Burn is a sequel to Terra Incognita, a collection ultimately less about grief than the other side of grief, finding joy again in an often-difficult world. Burn began with a curious (and often alarming) side-effect I experienced in the wake of my mother’s loss. Time stopped making sense to me. Days and weeks would bleed into hours, and hours had the ability to redefine the boundaries of a day. Sometimes, to live through a string of hours felt like a lifetime. I found comfort in the “block universe” theory, a theory controversial to physicists which argues that time is only a construction humankind has leaned upon to make sense of reality. That the past, present, and future exist at once. As I age through different life circumstances, the notion of the past, present, and future eliding makes a lot of sense to me. I constantly seem to live in the past and future, even as I am washing dishes or feeding my cats. In Burn, which became a book project exploring the science and metaphysics of time as it related to my journey with grief, I wrote poems which both explored life in the wake of my mother’s death and presented snapshots from my childhood and early teen years. These moments could have been lost had I not written them down. I realized that if time is a human construction, our life is a living anthology of moments we use to stitch together our realities. Every moment, every experience, is important. To write through life helps us all to live on.
LR: Many of the poems in this book are narrative, and often linear. Can you talk a bit about the importance of story/narrative in your work.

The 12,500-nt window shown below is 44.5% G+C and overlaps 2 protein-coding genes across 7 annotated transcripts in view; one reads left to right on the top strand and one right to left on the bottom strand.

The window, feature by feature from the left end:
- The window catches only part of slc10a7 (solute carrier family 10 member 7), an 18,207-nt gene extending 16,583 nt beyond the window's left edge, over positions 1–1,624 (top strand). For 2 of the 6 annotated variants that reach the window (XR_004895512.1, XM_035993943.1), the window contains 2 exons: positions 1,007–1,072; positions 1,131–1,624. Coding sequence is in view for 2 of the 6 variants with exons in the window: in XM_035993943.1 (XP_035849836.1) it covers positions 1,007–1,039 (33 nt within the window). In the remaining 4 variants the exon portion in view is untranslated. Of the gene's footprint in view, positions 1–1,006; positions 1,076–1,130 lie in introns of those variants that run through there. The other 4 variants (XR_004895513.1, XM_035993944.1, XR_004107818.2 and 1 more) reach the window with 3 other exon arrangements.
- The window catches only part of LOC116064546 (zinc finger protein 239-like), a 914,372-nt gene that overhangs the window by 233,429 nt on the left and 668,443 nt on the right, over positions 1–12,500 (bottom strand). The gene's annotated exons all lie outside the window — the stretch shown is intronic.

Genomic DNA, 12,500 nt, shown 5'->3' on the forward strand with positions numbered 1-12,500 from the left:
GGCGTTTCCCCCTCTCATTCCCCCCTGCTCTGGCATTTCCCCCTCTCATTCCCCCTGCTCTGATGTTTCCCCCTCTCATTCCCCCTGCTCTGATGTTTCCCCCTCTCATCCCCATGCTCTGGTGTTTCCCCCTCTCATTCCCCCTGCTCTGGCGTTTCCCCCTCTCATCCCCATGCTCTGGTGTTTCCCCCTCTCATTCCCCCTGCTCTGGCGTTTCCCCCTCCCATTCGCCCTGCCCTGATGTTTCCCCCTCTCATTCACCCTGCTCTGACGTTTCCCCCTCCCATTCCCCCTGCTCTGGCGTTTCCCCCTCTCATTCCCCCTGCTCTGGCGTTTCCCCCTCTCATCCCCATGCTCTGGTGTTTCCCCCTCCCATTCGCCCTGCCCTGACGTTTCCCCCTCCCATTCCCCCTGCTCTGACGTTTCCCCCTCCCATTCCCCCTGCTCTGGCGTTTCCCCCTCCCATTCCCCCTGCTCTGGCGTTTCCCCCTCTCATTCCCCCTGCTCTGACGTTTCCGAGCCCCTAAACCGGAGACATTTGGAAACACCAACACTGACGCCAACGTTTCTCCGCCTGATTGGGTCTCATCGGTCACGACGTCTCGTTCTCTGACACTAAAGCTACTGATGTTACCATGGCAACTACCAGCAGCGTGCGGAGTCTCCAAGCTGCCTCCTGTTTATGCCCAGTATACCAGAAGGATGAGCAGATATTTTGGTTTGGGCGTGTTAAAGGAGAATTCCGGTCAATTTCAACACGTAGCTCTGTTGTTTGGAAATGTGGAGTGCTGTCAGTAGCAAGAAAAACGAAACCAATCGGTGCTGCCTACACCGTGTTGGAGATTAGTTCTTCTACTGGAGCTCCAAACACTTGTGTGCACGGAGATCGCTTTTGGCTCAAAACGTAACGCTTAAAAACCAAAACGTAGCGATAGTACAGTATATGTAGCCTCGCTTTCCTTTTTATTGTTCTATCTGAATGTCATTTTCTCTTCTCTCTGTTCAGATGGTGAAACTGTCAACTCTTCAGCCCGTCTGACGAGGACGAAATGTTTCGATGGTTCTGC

SH:  I can certainly try! The poet Allison Joseph has referenced my work as memoir-in-poems. She’s right, of course: the poetry which most moves me has a strong relationship to narrative—grounding features which allow the emotional heart of a poem to emerge. I love the narrative work in B.H. Fairchild’s The Art of the Lathe, Lee Ann Roripaugh’s Year of the Snake and Dandarians, Dorianne Laux, Terrance Hayes (“The Same City” in Hip Logic always makes me cry), Mary Oliver (“The Summer Day” made me start writing poetry, and it is why I continue to write poetry), the late Jon Tribble (I am particularly taken by “Fathers”), Larry Levis (especially the poem “Winter Stars”)—this is only a very narrow cross-section of poets for whom narrative is the stronghold which allows any poem’s magic to shine. Because I write about issues which I consider of great necessity to our social moment in Burn—grief, yes, but also sexual assault, family legacy, the joys and difficulties of intimate relationships, cancer, and acts of God, among other matters—it is important for me to center my readers in the story first. James Joyce wrote, “in the particular is contained the universal,” and I try to practice this in my craft.